Blogger Confessions: What Do We Owe Publishers and Authors

What do we owe publishers and authors? If we accept ARC’s do we “owe” anything to them or just an honest review to our followers? As book bloggers are we obligated to do more than just review books? Post covers – participate in book tours – host guest posts – promote authors?

I think it is important for me to preface this post by saying I don’t have publishing contacts, and I don’t utilize NetGalley, so I don’t receive copies of books specifically for review. The books I review on this blog I’ve purchased with my own money, received as birthday presents, or won from giveaways hosted by other generous book bloggers. I’m saying this because I believe it does influence my answer to this question.

Books & Tea started out and remains as a personal project to get me back into on of my favorite pastimes, reading. It was a way for me to record the books I read along with my thoughts and feelings about them (ie. reviews). So, do I feel I “owe” authors and publishers anything? No. Not really. Writing reviews is fun and rewarding. Especially if it encourages another reader to pick up a book they may not have heard of or were skeptical of. And it gives my ego a boost when an author tweets to me or leaves a comment on my blog thanking me for the review! But, I have no desire to post cover reveals (a post I usually skim over in other blogs anyway). A book tour might be fun, but I’m horrible with deadlines, so I usually avoid them. I might promote an author if I absolutely adore their work (have you read all of my Harry Potter posts?). And as for guest posts? Well, sometimes those are fun, but I don’t have the traffic to make a guest post worth while.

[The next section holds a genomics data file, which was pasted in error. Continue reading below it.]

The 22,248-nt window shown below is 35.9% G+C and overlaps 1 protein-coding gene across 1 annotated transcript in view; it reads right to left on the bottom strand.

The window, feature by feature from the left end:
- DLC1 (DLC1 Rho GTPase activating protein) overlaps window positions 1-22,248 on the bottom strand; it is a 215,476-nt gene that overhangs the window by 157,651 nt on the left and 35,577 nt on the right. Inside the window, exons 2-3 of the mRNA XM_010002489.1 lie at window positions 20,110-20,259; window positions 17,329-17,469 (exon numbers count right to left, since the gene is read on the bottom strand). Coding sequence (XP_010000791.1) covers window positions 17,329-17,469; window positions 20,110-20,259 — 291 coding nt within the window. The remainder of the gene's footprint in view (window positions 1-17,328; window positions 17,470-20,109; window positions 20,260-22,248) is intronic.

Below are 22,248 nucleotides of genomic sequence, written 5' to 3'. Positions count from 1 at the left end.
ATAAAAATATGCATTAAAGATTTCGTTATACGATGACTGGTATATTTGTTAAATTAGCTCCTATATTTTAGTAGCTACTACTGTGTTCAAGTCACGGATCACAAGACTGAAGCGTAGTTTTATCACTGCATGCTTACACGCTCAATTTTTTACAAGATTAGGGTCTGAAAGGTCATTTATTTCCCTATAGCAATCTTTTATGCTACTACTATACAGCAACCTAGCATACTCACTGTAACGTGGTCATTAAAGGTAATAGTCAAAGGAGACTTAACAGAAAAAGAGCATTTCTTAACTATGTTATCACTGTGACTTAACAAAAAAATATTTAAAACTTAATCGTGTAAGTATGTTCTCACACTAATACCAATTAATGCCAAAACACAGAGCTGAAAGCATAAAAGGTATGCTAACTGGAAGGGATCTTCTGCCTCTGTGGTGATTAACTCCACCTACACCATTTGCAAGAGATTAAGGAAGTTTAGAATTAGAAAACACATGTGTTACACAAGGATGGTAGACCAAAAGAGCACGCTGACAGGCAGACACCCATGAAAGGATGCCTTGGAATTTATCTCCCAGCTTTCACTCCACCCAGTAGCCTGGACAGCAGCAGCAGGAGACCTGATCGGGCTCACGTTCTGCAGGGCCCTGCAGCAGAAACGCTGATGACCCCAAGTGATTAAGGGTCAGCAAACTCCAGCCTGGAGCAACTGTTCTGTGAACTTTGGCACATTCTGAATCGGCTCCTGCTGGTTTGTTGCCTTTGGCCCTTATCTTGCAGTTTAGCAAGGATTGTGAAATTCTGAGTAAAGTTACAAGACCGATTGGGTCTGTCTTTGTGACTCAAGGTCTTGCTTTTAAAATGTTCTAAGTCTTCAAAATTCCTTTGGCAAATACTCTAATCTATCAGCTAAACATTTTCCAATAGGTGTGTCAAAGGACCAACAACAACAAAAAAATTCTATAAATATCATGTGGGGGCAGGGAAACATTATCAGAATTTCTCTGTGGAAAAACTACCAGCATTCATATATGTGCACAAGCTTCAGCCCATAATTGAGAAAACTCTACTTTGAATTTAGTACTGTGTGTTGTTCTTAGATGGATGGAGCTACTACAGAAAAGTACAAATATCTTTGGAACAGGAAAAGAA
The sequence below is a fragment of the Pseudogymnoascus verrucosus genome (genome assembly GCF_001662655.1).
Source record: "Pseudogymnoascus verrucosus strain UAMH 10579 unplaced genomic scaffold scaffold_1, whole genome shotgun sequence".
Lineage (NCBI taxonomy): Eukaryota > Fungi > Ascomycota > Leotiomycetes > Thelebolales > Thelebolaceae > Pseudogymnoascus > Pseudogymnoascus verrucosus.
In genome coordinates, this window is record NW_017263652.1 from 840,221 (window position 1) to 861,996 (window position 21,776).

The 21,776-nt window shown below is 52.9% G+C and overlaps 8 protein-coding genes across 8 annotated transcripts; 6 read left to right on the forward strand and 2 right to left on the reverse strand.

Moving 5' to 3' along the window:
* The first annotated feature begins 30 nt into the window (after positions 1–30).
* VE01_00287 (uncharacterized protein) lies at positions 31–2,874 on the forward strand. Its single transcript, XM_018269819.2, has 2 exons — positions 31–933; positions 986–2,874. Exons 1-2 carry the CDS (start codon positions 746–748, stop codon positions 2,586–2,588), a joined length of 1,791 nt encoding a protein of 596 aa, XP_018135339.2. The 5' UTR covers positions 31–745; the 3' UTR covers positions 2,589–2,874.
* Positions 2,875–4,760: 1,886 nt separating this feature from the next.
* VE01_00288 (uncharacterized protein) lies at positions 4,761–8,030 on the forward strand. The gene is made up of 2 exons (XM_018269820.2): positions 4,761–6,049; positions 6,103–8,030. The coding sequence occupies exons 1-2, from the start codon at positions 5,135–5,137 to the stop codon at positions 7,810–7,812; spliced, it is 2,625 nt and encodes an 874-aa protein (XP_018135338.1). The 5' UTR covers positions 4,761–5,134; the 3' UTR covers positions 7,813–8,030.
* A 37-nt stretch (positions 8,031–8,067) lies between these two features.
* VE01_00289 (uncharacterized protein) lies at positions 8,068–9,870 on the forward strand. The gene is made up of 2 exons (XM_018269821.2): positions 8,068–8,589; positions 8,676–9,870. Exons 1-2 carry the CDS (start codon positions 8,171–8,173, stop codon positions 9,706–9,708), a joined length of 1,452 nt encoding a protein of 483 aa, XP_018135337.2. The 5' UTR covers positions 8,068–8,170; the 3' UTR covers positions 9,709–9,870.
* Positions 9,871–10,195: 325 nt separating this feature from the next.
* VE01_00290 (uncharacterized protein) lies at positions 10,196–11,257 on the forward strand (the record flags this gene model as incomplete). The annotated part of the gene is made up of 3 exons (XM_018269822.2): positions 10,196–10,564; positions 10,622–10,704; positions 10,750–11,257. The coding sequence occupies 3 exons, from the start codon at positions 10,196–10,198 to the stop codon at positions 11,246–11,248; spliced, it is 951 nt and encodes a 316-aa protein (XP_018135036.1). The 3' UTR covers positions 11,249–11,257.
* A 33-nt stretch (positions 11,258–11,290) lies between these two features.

I’ve made the mistake of accepting an ARC or two in the past. But, again, I suck with deadlines. The blog posts got up eventually, but not as promptly as the author may have wanted, and I felt pretty bad about that. So, that’s why I don’t request or accept ARCs. At this point in my blog, I don’t want to feel obligated to read a book when I don’t feel like reading it, and I don’t want to feel obligated to write a review when I don’t feel like writing a review. Feeling obligated to read a book when I don’t really want to read a book of that genre may influence my reading experience, and that may result in a negative review. That’s not fair to the author.

I think it may be an entirely different story for bloggers who do request/accept ARCs. Especially if it’s one of their main methods of acquiring books. Writing an honest review and getting it up a week or so before a book hits the shelves is common courtesy. But, if you’re aim is to really help sell those books (that’s why you’re requesting those ARCs, right?), then I do think a blogger is obligated to put forth a little extra effort in promoting those books. I’m not sure how effective cover reveals are or the generic cover posts are. But those blog tours, those author guest posts, those creative, one-of-a-kind promotion methods are effective. But really, I think it’s up to the blogger to create a post that inspires them or a promotional method that they’re comfortable doing. Do I think bloggers who accept ARCs on a regular basis are obligated to go above and beyond for each book they review? Nope! Some books are a bust, and I wouldn’t expect someone to promote a book they simply did not like.

Blogger Confessions is a meme created by Tiger’s All Consuming Books and For What It’s Worth.

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One thought on “Blogger Confessions: What Do We Owe Publishers and Authors

  1. Very good points. I really hadn’t thought of it as wanting to help promote a book by requesting ARCs, but now that I think about it, yeah… that’s why I accept/request the ones I do. I very rarely accept/request ARCs that I’m not 100% excited about reading. Now if one of those books is a let down, or not really my cup of tea, I’ll still give it an honest review but maybe leave my “I didn’t like this book” thoughts out. I think that when we as bloggers do request ARCs we do owe the author/publisher/whoever the courtesy of a review. That’s kind of the unwritten agreement between us. But I think when they come to us and say “Will you review this?” it then becomes our judgement on whether we review it. But I think it’s a courtesy to say “You know what? This wasn’t for me. I wouldn’t feel right reviewing it.” if that’s how we feel. No one wants to get blind-sided by someone who they thought was helping to promote their book!

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